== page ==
Although the player starts out with the Vision, Interaction, and Flashback abilities, he/she acquires more powerful (and interesting) abilities as the game progresses.
The quintessential ability. It's used by the character to "see" the world, and the game would be nearly impossible without it. When the left mouse button is held, the character sends out a pulse of sound (represented by a wavefront), which travels and implicitly reveals the shapes and colors (or timbres, if you will) of different objects.
The second most quintessential ability. It's used by the character to open doors, enter patterns, and general interactive stuff. Interacting with an object causes it to receive a focused pulse, which prevents the pulse from escaping the triggering adjacent objects (unlike Vision).
Used by the character to experience "memories" of what he remembers the town looked like, but implemented more as a way for the player to visually reorient him/herself if stuck or lost. This has a pretty long cooldown, otherwise the game would be too easy!
Used by the character to get the "vibes" of an object. It's essentially a color-based filter, which will cause objects of a similar color to the wave to light up. The color of the wave can be changed using
Used by the character to play several notes at once. Represented by a Tibetan singing bowl, the beacon finds the nearest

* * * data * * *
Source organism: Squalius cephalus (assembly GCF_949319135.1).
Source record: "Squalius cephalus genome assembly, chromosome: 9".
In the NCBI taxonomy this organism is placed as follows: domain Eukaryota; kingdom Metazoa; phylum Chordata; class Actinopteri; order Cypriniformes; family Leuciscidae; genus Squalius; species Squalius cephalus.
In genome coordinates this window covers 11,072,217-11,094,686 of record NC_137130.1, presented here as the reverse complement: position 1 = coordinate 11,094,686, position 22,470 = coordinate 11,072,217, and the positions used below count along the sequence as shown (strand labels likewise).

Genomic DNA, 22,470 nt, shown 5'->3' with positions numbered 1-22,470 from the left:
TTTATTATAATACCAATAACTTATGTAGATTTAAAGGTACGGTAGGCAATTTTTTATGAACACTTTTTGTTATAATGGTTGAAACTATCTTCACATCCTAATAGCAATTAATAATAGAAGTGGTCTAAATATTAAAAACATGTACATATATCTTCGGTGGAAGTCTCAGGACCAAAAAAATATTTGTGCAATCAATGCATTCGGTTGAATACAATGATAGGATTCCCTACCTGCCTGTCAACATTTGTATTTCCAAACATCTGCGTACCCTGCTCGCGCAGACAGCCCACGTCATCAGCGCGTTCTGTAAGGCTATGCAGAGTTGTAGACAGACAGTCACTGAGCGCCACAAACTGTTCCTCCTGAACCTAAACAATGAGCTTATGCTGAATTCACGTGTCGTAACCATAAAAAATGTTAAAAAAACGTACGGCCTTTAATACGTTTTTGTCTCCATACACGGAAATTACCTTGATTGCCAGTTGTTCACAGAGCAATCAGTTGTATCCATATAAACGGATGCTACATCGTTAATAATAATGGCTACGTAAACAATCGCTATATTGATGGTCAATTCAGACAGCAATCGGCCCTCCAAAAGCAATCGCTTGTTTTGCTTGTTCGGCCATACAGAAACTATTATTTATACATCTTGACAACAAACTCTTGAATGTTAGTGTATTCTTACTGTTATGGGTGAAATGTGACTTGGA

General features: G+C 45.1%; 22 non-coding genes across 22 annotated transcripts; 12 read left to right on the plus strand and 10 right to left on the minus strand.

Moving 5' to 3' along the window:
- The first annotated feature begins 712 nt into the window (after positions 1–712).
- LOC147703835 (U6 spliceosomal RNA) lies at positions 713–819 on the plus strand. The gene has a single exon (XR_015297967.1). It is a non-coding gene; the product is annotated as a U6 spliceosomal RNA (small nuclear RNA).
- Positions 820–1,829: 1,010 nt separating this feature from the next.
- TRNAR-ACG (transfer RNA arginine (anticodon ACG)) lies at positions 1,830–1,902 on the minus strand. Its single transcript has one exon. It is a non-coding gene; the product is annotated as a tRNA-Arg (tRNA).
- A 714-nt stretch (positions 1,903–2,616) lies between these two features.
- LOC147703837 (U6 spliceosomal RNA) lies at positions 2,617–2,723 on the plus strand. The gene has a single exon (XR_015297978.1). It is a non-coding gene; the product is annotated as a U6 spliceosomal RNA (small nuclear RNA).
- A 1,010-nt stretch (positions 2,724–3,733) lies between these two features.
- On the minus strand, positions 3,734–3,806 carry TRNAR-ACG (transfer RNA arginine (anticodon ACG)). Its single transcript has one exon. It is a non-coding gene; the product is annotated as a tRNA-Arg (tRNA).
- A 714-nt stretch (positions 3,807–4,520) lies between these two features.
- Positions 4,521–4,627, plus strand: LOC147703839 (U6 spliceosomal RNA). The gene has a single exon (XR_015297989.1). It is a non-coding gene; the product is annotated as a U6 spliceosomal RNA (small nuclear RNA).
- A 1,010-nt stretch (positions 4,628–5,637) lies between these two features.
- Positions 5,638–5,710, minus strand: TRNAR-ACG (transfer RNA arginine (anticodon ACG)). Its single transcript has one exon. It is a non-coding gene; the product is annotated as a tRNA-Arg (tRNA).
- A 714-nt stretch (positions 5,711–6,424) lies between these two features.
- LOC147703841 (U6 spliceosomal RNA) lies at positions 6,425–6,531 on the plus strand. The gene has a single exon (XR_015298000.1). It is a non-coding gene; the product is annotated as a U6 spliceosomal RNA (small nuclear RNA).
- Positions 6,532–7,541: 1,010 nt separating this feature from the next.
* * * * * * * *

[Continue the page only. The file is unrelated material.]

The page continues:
Soundable (within a reasonable distance), lights it up, and "holds it down".
Used by the character to cause time to pass by more slowly, and also used by the creator to take screenshots more easily. Teaser: comes in handy for the final level.
Unblind was implemented in Unity, with sound generated by the plug-in ChUnity. This project required several refactors during its development, which resulted in the following (simplified) GameObject/class architecture:
GameObject LightRoot: Controls all the crazy lighting tricks
GameObject BoundaryRoot: Contains boundaries, so the player doesn't escape!
GameObject Player: The player - that's you!
GameObject SoundRoot: All objects that emit sound are children of this
GameObject, as their depiction of the player's echo must be synchronized.
GameObject Canvas: Controls all the dialogue.
GameObject LevelRoot: Controls all the level logic, which is abstracted out into its own controller.
GameObject AbilityCanvas: Controls the ability HUD
In addition, several instances of inheritance were used, the most prominent of which was the implementation of the player's echo. The echo itself (implemented hackily) is not its own object - it is actually the result of each object in the world updating its texture (via parameters in a special shader) to give the illusion of a propagating echo. Thus, an object that supports a propagating echo was implemented as an
Echoable. From this base class, the
Soundable subclass adds the ability to play sounds when hit by an echo. The
SoundableMaster subclass further extends
Soundable by adding pattern-playing and pattern-checking capabilities to a
During the making of Unblind, my main metric was having the abilities "read" to the player. I found it challenging to tread the fine line between an obstructive and overly verbose tutorial (leading to a disgruntled player) and a complete lack of tutorial (leading to a confused and possibly also disgruntled player). In the end, I decided to attempt to strip the tutorial down as much as possible and weave it into the narrative as possible, to minimize breaking the flow.
Unblind was built by Mark Sabini for CS 476A (Fall 2017).